• Simplicity. You don’t need battery indicators or chargers with a corded massage gun. Most have simple designs.
  • Because they are simple, they are also cheaper compared to cordless massage guns. Our best pick is reasonably cheap.


  • It can be tough dealing with cables. The wire tangle mess is a menace.
  • Less portability. You will always be limited by the length of the cord. You’ll probably need to have a power socket every time you use it.
  • Less balance. Since these devices have no battery (which tend to be built within the handles of cordless massagers), most of the weight is shifted to the head where the motor is. This may hinder the device’s maneuverability. 
  • If you are a busy chiropractor you need at least a couple of devices in case one fails. Or one with removable batteries like Hypervolts or Theragun Pro and Achedaway Pro. Something with power. 

first theragun 2009

Fun Fact

Did you the very first Theragun (Theragun prototype) was a corded massage gun?

That was back in 2009 (photo credits: Therabody, theragun.com)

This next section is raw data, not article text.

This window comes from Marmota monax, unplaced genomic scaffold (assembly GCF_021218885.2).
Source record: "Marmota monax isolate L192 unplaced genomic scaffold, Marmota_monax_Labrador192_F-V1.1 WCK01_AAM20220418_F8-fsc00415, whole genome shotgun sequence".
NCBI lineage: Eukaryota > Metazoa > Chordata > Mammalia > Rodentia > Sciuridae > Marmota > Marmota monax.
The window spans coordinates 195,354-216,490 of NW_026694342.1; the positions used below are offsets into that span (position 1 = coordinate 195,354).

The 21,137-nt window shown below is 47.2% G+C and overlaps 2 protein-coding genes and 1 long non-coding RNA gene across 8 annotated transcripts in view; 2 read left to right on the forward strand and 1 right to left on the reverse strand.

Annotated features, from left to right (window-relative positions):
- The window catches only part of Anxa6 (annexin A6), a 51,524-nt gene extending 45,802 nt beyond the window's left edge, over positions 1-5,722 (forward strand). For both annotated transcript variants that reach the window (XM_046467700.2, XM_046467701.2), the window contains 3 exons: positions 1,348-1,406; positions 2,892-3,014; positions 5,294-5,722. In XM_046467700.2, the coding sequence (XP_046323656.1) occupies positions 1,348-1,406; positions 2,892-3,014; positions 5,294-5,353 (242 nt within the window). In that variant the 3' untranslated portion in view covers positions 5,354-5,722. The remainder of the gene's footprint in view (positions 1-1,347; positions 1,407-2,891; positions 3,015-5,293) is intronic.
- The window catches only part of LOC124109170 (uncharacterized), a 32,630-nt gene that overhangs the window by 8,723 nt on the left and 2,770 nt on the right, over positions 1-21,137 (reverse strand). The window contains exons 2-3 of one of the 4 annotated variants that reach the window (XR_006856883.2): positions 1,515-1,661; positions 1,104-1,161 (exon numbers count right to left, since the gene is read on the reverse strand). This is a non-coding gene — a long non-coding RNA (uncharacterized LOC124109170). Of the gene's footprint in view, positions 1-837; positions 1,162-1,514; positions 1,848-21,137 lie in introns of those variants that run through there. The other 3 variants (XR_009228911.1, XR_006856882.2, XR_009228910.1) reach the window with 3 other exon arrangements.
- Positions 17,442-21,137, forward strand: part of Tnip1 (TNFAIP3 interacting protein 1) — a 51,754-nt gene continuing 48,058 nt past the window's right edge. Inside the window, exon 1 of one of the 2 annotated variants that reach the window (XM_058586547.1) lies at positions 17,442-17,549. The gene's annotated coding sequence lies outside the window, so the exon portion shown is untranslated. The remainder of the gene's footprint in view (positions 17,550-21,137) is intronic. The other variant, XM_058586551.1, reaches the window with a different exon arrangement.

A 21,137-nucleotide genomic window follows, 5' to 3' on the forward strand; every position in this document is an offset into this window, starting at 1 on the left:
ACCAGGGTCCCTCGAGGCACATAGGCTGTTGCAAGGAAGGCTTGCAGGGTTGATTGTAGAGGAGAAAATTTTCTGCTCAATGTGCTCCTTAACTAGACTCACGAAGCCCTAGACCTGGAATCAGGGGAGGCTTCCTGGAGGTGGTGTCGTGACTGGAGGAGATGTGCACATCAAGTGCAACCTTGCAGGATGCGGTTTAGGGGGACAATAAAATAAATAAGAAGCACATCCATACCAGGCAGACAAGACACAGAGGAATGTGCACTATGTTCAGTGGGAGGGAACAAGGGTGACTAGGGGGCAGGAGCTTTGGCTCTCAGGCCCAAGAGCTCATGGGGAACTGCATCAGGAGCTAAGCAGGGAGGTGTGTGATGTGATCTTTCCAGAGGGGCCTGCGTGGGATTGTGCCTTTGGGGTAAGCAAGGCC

Can Cordless Massage Guns Be Used While Charging?

That seems like a simple solution but we are yet to see a massage gun that can be used while charging. The many we’ve tested have not been able to do this.

To be honest, we have no idea why manufacturers don’t make them that way – would be a problem solved. There are probably some technical limitations that make it impossible.

If it was doable then busy therapists would enjoy it.

Who might want a corded massage gun?

  • Therapists – provided they don’t use devices with replaceable batteries.
  • Elderly folk perhaps. These devices are simple enough, plug and massage kind of thing. They are also less weighty.
  • Folks on a budget – But we know of cordless massage guns that cost as little as $40.
  • Old-school folks – people who love the oldies and probably like things simplified. 

Corded Massage Guns – What is available? 

In our research, we only stumbled on the old design guns. Some of them are no longer on sale.

We are glad they are (to be honest). That is because if you happened to buy a device like Suboton, you’d probably need ear plugs while using it – those early guns were hammer drills that rattled way too loudly. Cordless massage guns saved our ears!

But we found one corded percussion massager worth recommending.

SHIKE Massage Gun – Best Corded Massage Gun

Although it’s a basic corded massage gun, SHIKE is a relatively modern device and can be an alternative to some of the entry-level cordless massage guns. It has a hushed motor that will not be a discomfort while you use it.

SHIKE Wired Massage Gun
SHIKE Wired Massage Gun